I recommend this process start even before a property is placed on the market. The benefit is a Buyer will require less time to satisfy its’ due diligence conditions. The odds are better of obtaining an environmental report that works favorably towards the successful completion of the sale.
The process of confirming a commercial real estate site is free of contaminants can be one of the most onerous tasks within a Purchaser’s due diligence condition list. If the Seller is engaging the Engineer for this report he has the opportunity to choose a firm that has a solid reputation for providing accurate reports. Where a Phase I report recommends further action is required, it can result in several thousand dollars in cost as well as up to three months in additional time.
What is the difference between a Phase I and Phase II? A Phase I Environmental Site Assessment is a report prepared to identify any potential or existing site contamination. This is considered the first step in the process of environmental due diligence. Typically the firm engaged will interview onsite occupants of the subject property, review historical aerial photos and occupancy files of surrounding properties. Were or are there any fuel storage facilities or dry cleaning plants within the immediate area? If there were, what is the direction of the subsurface ground flow water?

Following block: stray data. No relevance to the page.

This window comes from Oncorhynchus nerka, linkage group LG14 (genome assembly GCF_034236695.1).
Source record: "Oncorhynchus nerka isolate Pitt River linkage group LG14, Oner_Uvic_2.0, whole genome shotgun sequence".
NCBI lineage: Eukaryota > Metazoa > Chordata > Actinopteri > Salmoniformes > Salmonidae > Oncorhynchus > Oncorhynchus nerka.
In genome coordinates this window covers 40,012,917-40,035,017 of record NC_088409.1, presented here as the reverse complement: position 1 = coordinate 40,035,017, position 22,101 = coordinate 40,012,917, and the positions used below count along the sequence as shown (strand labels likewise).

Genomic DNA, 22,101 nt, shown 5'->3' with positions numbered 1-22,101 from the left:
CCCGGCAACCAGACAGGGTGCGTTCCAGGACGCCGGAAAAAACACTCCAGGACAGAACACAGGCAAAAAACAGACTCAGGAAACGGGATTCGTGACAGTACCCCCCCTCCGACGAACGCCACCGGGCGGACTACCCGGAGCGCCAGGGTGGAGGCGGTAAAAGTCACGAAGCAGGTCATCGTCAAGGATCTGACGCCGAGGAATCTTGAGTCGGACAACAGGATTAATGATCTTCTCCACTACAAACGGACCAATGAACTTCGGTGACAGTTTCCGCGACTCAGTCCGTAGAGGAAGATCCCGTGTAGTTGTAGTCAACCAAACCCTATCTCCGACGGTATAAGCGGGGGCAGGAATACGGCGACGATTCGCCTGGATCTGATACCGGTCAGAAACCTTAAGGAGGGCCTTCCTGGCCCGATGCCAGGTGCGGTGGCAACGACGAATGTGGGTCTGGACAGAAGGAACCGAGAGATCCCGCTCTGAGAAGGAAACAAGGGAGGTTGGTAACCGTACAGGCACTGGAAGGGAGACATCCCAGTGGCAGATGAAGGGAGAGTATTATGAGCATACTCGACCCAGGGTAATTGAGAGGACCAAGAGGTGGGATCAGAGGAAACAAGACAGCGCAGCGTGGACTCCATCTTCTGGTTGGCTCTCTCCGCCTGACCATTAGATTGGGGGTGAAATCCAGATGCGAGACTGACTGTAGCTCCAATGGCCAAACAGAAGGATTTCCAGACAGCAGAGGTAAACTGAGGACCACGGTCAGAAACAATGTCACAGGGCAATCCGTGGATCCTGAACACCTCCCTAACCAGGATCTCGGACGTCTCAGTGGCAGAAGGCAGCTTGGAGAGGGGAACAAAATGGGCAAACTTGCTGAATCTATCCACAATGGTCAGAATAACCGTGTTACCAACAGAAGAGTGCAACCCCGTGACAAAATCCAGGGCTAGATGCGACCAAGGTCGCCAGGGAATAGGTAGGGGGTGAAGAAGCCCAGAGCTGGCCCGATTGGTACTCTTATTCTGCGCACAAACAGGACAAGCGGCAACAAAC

If this report raises any potential concerns, there will be a recommendation for a Phase II. This is a much more detailed investigation which usually requires on-site drilling to provide for chemical analysis of the soil to look for hazardous substances such as petroleum hydrocarbons and noxious chemicals.
If this is required, my experience selling Saskatchewan commercial real estate has been that the Phase I is most always paid by the Seller. A Buyer is usually not prepared to invest yet more money in his due diligence without knowing for sure it is a clean site. Saskatchewan Environment Resource Management is the governing body which determines acceptable contaminant levels.
Keep in mind that almost all financial institutions require a “clean” environmental report before issuing a firm commitment to finance the property.
Posted by Barry Stuart